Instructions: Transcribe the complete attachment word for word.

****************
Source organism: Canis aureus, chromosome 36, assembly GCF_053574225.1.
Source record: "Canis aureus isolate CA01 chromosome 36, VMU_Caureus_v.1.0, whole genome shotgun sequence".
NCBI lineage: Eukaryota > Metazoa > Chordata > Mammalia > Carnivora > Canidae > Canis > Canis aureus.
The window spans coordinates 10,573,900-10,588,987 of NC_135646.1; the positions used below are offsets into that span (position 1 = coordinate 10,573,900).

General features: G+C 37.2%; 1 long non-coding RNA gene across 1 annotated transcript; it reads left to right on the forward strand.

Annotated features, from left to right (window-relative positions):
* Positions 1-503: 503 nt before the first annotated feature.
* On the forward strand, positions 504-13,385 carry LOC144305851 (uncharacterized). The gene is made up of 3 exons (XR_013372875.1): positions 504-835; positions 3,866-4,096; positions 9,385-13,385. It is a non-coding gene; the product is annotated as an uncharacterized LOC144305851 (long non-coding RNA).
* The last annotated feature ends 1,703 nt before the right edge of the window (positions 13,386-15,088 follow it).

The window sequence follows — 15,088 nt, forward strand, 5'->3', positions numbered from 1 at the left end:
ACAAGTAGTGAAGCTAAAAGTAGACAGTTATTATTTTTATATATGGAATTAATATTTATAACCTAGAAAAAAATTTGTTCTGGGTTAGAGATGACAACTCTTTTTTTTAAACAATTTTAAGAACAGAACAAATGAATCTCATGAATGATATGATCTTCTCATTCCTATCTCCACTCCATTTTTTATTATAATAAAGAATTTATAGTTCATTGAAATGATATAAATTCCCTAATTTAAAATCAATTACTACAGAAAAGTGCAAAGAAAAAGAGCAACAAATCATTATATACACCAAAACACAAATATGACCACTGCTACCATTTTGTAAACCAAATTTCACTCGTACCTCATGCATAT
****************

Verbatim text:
Source organism: Canis aureus, chromosome 36, assembly GCF_053574225.1.
Source record: "Canis aureus isolate CA01 chromosome 36, VMU_Caureus_v.1.0, whole genome shotgun sequence".
NCBI lineage: Eukaryota > Metazoa > Chordata > Mammalia > Carnivora > Canidae > Canis > Canis aureus.
The window spans coordinates 10,573,900-10,588,987 of NC_135646.1; the positions used below are offsets into that span (position 1 = coordinate 10,573,900).

General features: G+C 37.2%; 1 long non-coding RNA gene across 1 annotated transcript; it reads left to right on the forward strand.

Annotated features, from left to right (window-relative positions):
* Positions 1-503: 503 nt before the first annotated feature.
* On the forward strand, positions 504-13,385 carry LOC144305851 (uncharacterized). The gene is made up of 3 exons (XR_013372875.1): positions 504-835; positions 3,866-4,096; positions 9,385-13,385. It is a non-coding gene; the product is annotated as an uncharacterized LOC144305851 (long non-coding RNA).
* The last annotated feature ends 1,703 nt before the right edge of the window (positions 13,386-15,088 follow it).

The window sequence follows — 15,088 nt, forward strand, 5'->3', positions numbered from 1 at the left end:
ACAAGTAGTGAAGCTAAAAGTAGACAGTTATTATTTTTATATATGGAATTAATATTTATAACCTAGAAAAAAATTTGTTCTGGGTTAGAGATGACAACTCTTTTTTTTAAACAATTTTAAGAACAGAACAAATGAATCTCATGAATGATATGATCTTCTCATTCCTATCTCCACTCCATTTTTTATTATAATAAAGAATTTATAGTTCATTGAAATGATATAAATTCCCTAATTTAAAATCAATTACTACAGAAAAGTGCAAAGAAAAAGAGCAACAAATCATTATATACACCAAAACACAAATATGACCACTGCTACCATTTTGTAAACCAAATTTCACTCGTACCTCATGCATAT